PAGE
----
Previous studies have shown that phylogenetic relationships often contribute to network structure (Rezende et al., 2007) because closely related species tend to have similar physiological or morphological traits and therefore associate with similar partners. Until now, only few studies have incorporated phylogenetic relationships in the analysis of orchid–fungus interactions (Jacquemyn et al., 2011, 2015a; Martos et al., 2012; Xing et al., 2019). Significant phylogenetic effects have been observed in networks where species from one single genus are considered, and in these cases, effects are due to the phylogeny of the orchids, not to that of the fungi. Our results showed that the observed interaction network bore no significant phylogenetic signal. This indicates that closely related Dendrobium species not necessarily associate with similar sets of mycorrhizal fungi, and vice versa. However, our results also showed that orchids from the same species tended to interact with more similar fungi than orchids from different species. This suggests that there are some ecological or physiological traits in orchids that put a constraint on the interactions between orchids and fungi, but because there was no phylogenetic signal in the interaction, it seems that these ecological or physiological traits are not phylogenetically constrained and that the traits that influence the specificity of the orchid–fungus interactions are therefore labile.
In this paper, we have taken advantage of a unique situation where multiple Dendrobium species grew on the bark of a single host tree, which allowed assessing the impact of phylogenetic relatedness on network structure. Our results showed that all Dendrobium species associated with a large number of different mycorrhizal fungi and that the detected mycorrhizal communities significantly differed between orchid species. Moreover, the network of associations was significantly nested, indicating that orchid species that associate with a small number of fungal OTUs tend to associate with fungal OTUs that associate with orchid species that have a large number of associations. These results are reminiscent of findings reported in other systems that have shown that most mutualistic networks are built on asymmetric and weak reciprocal dependences (Cevallos et al., 2017). In our case, the observed nested pattern may ease colonization of vacant sites and allow establishment of seedlings of different species, just as in other systems a nested pattern may increase robustness to the loss of species and interactions, and hence favor increased diversity in comparison with randomly assembled mutualistic communities (Bascompte et al., 2003; Burgos et al., 2007; Rezende et al., 2007; Bastolla et al., 2009). Finally, we found that the structure of the network was not influenced by the phylogenies of the orchids or the fungi. The lack of a clear phylogenetic signal on the interaction network may further facilitate the formation of orchid–fungus interactions and therefore expedite colonization and establishment of orchids in epiphytic habitats (Cevallos et al., 2018). However, more research using both in situ and in vitro seed germination experiments is needed to see whether the observed patterns of orchid–fungus interactions affect seed germination and seedling establishment of epiphytic orchids.
Data Availability Statement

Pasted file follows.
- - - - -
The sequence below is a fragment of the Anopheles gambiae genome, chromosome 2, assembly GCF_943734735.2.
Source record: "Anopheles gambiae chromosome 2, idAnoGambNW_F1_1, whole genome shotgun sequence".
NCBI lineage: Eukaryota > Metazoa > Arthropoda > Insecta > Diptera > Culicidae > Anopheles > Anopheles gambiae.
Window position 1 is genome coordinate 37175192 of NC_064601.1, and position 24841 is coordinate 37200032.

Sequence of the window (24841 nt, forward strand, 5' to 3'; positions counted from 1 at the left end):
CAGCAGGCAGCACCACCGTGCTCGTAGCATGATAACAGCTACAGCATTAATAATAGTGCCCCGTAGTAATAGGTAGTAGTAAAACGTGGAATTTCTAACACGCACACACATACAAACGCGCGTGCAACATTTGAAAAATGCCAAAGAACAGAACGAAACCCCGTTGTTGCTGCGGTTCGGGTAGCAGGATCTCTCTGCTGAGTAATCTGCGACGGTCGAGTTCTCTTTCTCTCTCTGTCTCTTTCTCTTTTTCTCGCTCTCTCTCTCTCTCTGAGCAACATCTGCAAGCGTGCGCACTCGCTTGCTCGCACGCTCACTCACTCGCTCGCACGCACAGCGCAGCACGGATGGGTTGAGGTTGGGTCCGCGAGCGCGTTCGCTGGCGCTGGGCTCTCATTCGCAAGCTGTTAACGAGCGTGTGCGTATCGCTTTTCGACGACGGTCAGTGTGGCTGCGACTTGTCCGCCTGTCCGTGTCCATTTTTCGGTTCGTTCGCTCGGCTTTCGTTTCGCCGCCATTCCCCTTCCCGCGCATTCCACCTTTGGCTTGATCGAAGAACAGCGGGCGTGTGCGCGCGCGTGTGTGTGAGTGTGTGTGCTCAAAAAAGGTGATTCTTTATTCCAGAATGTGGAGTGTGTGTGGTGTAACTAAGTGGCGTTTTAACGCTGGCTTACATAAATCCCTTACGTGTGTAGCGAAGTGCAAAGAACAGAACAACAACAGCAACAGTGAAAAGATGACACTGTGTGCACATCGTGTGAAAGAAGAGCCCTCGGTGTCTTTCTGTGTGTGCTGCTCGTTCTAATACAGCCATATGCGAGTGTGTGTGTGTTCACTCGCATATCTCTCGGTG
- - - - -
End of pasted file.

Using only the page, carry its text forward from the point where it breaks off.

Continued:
All datasets generated for this study are included in the article/Supplementary Material.
XX, QL, and SG conceived and designed the study. YG, SS, and ZZ performed the experiments. XX, LG, and HJ performed the statistical analysis. XX and HJ wrote the first draft of the manuscript. All authors contributed to manuscript revision and read and approved the submitted version.
This research was financially supported by CAMS Initiative for Innovative Medicine (No. 2016-I2M-2-002), the Special Project for Academic Construction of Peking Union Medical College (Tsinghua, 211-201920100902), and Southeast Asia Biodiversity Research Institute, Chinese Academy of Sciences (Y4ZK111B01) to QL.
Conflict of Interest
The authors declare that the research was conducted in the absence of any commercial or financial relationships that could be construed as a potential conflict of interest.
We acknowledge the reviewers including the editor whose comments improved greatly the initial draft of this manuscript.
The Supplementary Material for this article can be found online at: https://www.frontiersin.org/articles/10.3389/fevo.2020.00130/full#supplementary-material
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Keywords: coexistence, interaction network, nestedness, modularity, orchid mycorrhiza
Citation: Xing X, Liu Q, Gao Y, Shao S, Guo L, Jacquemyn H, Zhao Z and Guo S (2020) The Architecture of the Network of Orchid–Fungus Interactions in Nine Co-occurring Dendrobium Species. Front. Ecol. Evol. 8:130. doi: 10.3389/fevo.2020.00130
Received: 05 March 2020; Accepted: 21 April 2020;
Published: 28 May 2020.
Edited by:Isabel Marques, University of Lisbon, Portugal
Reviewed by:Fabio Pinheiro, Campinas State University, Brazil
Benoît Perez-Lamarque, INSERM U1024 Institut de Biologie de l’Ecole Normale Supérieure, France
Copyright © 2020 Xing, Liu, Gao, Shao, Guo, Jacquemyn, Zhao and Guo. This is an open-access article distributed under the terms of the Creative Commons Attribution License (CC BY). The use, distribution or reproduction in other forums is permitted, provided the original author(s) and the copyright owner(s) are credited and that the original publication in this journal is cited, in accordance with accepted academic practice. No use, distribution or reproduction is permitted which does not comply with these terms.
†These author share first authorship